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|Archive reference number||NGA20|
The collection consists of a concert programme, a signed copy by Myra Hess of the history of the concerts 'National Gallery Concerts 10th October 1939-10th October 1944', and five photographs of Dame Myra Hess.
The pianist Myra Hess organised a series of concerts at the National Gallery during the Second World War. She was the driving force behind the Concert Committee that organised them and she herself played a number of times. Their aim was to bring classical music to people at a price that most could afford and at a time when many entertainment venues were closed for the duration of the war. The Committee also wanted to provide employment for musicians whose livelihood had been seriously endangered by the outbreak of war and to give young musicians the opportunity to perform alongside well-known artists. Any profits made were given to the Musicians Benevolent Fund.
The first concert was on 10th October 1939. Despite air raids and inadequate accommodation resulting from bomb damage to the Gallery there were concerts every weekday without exception until the last concert on 10th April 1946. During this period there were 1,698 concerts in all, which were attended by 824,152 people.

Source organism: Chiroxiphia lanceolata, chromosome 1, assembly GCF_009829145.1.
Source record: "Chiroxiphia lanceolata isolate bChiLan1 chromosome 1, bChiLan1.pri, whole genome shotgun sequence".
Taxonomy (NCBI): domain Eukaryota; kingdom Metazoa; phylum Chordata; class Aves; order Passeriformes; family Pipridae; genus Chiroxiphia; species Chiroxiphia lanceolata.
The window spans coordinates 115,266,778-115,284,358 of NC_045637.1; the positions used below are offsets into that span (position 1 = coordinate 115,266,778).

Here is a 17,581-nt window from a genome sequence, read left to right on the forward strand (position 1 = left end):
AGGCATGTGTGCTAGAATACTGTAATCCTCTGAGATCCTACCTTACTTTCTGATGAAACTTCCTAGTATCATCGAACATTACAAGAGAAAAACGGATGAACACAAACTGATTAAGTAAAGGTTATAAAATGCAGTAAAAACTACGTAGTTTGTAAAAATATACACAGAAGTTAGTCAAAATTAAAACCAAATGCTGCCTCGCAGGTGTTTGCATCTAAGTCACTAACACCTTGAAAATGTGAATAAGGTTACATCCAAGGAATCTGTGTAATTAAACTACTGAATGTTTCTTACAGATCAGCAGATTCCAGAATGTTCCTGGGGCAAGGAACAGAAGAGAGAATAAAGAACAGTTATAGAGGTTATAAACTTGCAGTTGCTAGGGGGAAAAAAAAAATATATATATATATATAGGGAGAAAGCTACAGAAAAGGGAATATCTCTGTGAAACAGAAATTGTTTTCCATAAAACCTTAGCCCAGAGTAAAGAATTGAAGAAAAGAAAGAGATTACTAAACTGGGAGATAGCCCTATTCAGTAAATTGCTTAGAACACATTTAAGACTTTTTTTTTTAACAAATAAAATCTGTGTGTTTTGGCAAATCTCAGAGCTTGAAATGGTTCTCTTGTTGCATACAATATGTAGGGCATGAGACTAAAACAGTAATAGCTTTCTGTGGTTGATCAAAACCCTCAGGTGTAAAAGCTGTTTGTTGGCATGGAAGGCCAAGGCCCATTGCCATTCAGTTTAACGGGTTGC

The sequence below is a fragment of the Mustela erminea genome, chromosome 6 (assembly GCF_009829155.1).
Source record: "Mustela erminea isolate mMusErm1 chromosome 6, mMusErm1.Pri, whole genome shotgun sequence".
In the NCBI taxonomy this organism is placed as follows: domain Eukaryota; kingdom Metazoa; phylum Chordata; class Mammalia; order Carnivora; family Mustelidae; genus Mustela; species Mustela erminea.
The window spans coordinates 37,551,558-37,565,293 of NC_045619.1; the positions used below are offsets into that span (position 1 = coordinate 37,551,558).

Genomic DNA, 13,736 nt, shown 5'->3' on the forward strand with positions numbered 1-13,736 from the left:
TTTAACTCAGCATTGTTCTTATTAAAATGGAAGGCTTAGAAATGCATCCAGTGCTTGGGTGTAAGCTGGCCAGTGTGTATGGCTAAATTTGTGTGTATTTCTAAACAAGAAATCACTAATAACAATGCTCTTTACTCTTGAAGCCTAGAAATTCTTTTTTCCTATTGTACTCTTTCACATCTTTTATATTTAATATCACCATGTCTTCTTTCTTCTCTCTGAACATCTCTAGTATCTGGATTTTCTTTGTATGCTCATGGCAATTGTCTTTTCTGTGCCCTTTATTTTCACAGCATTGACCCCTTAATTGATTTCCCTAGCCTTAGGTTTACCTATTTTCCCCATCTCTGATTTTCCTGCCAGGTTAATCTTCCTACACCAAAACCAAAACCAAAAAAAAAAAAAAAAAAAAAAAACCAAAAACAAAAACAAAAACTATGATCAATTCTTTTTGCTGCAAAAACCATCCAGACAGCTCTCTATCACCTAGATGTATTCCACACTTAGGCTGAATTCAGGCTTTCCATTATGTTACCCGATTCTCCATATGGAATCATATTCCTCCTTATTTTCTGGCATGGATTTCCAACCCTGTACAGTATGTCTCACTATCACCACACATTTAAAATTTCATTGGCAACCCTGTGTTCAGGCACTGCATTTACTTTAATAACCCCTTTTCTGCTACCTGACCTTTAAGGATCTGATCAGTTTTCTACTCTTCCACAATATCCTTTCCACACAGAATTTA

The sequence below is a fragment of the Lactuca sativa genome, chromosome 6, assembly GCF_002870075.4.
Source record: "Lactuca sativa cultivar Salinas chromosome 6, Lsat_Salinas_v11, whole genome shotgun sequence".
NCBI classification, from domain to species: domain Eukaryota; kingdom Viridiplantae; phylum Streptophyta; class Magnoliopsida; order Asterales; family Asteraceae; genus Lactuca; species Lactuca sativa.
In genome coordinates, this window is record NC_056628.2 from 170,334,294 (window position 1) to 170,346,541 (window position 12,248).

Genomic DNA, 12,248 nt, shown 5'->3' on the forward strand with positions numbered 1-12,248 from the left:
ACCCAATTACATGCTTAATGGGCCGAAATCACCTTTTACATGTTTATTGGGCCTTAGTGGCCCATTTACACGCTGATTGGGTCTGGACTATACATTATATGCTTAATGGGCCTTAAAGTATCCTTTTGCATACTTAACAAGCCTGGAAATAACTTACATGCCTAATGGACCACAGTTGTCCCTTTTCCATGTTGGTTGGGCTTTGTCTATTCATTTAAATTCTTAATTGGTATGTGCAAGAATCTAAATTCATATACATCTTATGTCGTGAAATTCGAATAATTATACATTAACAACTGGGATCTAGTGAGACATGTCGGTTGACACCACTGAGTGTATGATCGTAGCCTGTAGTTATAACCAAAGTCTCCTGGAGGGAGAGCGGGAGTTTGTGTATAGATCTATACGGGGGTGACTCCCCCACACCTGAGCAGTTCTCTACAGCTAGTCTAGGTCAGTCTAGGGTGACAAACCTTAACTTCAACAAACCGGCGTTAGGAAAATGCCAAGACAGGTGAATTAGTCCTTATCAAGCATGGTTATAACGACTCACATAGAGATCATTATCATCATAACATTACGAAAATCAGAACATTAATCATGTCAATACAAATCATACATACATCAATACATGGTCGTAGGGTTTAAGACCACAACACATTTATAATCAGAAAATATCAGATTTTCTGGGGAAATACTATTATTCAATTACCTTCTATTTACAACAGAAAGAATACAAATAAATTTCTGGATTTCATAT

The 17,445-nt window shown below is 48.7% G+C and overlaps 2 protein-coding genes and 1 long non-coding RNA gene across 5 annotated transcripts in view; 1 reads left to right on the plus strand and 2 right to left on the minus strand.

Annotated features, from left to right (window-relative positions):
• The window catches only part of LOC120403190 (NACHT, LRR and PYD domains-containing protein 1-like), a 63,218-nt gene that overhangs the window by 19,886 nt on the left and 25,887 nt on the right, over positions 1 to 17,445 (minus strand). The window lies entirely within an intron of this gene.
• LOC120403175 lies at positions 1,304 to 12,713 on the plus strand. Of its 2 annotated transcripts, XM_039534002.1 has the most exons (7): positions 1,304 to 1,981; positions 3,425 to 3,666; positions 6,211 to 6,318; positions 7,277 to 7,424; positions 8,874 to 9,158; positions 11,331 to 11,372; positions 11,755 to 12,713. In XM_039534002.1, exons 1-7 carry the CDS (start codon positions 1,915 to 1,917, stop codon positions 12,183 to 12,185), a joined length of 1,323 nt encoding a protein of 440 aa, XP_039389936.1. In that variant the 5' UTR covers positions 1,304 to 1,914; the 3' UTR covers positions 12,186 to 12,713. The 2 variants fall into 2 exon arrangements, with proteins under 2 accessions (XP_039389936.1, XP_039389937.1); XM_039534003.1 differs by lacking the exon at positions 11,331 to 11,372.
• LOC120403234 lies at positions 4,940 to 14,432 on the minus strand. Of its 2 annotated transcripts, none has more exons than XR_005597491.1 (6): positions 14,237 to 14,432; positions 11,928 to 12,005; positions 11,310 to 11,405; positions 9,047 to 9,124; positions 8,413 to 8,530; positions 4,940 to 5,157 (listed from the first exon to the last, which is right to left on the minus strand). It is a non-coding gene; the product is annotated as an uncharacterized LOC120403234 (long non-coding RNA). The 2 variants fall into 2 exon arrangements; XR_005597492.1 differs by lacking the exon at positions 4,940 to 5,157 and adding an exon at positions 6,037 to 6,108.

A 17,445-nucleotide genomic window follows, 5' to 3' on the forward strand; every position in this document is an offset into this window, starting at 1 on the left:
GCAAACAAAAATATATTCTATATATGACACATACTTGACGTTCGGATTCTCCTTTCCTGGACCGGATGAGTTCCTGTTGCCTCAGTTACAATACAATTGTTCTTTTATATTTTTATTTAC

Over the years many artists and conductors performed at the concerts, among them Sir Henry Wood, John Barbirolli, Michael Tippett, Benjamin Britten, Peter Pears and Kathleen Ferrier. The performances, which lasted approximately an hour, encompassed a broad range of music from the sixteenth century to more contemporary works.
For the first two and a half months the concerts, which were held at 1.00, were repeated to an equally appreciative but smaller audience at 4.30 the same afternoon. However, because of the smaller numbers of people attending, these late afternoon concerts were soon abandoned. There were also concerts put on to celebrate special events. One such event was the 1,000th Concert, on 23rd July 1943 which the Queen attended. Many of the Concerts were broadcast over the radio at home and abroad.
The papers and photographs were originally owned by Elsie Murray, a friend of Dame Myra Hess. Elsie Murray was the piano teacher of Ann Hartree who gave the papers to the Gallery.